Whether they like it or not, Philadelphia police are going full-on cyber. Just last week, Police Commissioner Ramsey announced that Joe Murray, the department’s first on-the-beat tweeter, will “train” 15 officers to use Twitter a part of a plan to cultivate increased communication and trust between the public and local authorities.
This week, the PPD has rolled out another new online component: a mobile app to streamline citizen’s complaints of criminal activity.
iWatchPhiladelphia is a free app for iPhone and Android developed by the Dallas company ithinkqware. Currently, similar versions of the app are being used in Dallas, Bridgeport and Duluth among other U.S. cities.
It’s touted as “neighborhood watch technology,” and it’s primary function is to allow citizens to conveniently submit tips, photos and video of suspicious activity through text, email or phone. Officials hope that the added convenience, along with the option to remain anonymous, will prompt more locals to report criminal activity.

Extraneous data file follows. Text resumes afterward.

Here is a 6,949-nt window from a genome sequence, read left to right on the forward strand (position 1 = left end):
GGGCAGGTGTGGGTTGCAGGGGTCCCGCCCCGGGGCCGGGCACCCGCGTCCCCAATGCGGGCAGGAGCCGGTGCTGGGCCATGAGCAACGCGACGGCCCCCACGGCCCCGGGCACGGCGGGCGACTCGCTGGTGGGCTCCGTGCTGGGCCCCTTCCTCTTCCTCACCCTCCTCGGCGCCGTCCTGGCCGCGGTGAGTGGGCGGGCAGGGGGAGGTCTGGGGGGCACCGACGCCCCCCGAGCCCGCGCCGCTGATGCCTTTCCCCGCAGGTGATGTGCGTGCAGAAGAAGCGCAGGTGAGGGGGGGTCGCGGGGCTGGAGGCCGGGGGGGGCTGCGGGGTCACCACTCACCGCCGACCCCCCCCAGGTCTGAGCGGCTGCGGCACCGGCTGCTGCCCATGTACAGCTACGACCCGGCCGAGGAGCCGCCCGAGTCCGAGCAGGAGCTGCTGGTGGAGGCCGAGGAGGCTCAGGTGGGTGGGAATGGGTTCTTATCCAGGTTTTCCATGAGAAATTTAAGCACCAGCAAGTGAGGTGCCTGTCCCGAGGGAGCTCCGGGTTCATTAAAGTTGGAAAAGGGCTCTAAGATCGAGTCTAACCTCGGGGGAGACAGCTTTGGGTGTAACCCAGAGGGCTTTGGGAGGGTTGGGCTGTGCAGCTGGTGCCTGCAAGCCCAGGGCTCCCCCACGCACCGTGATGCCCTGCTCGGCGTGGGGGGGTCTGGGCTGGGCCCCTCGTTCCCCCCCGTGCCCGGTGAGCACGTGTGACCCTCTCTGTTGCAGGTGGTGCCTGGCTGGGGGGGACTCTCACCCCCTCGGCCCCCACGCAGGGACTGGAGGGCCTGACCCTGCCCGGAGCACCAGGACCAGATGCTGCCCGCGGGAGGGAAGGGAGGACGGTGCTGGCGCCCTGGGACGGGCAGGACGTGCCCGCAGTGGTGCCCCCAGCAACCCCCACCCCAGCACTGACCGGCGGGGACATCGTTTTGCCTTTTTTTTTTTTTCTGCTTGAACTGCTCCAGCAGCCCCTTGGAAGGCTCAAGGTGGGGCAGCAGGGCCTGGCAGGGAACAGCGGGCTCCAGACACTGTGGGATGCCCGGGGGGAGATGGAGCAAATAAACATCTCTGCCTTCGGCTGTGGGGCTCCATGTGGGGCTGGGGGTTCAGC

The app also offers a map and database of past crimes, criminal activity reports by zip code, text alerts, missing children reports and sex offender information. Founder of the app, Dan Elliot, says, “We’ve taken the concept of social media and coupled it to the investigative task force concept of law enforcement.”
The PPD’s jump into the app world seems to be part of a greater initiative in Philadelphia that’s aiming to broaden communication between city officials and the public. Right now, City Hall is preparing to release a 311, non-emergency mobile app for neighborhood complaints and 6th District Bobby Henon, who already released a “Bad Neighbor Map,” also plans to launch a similar app even before City Hall.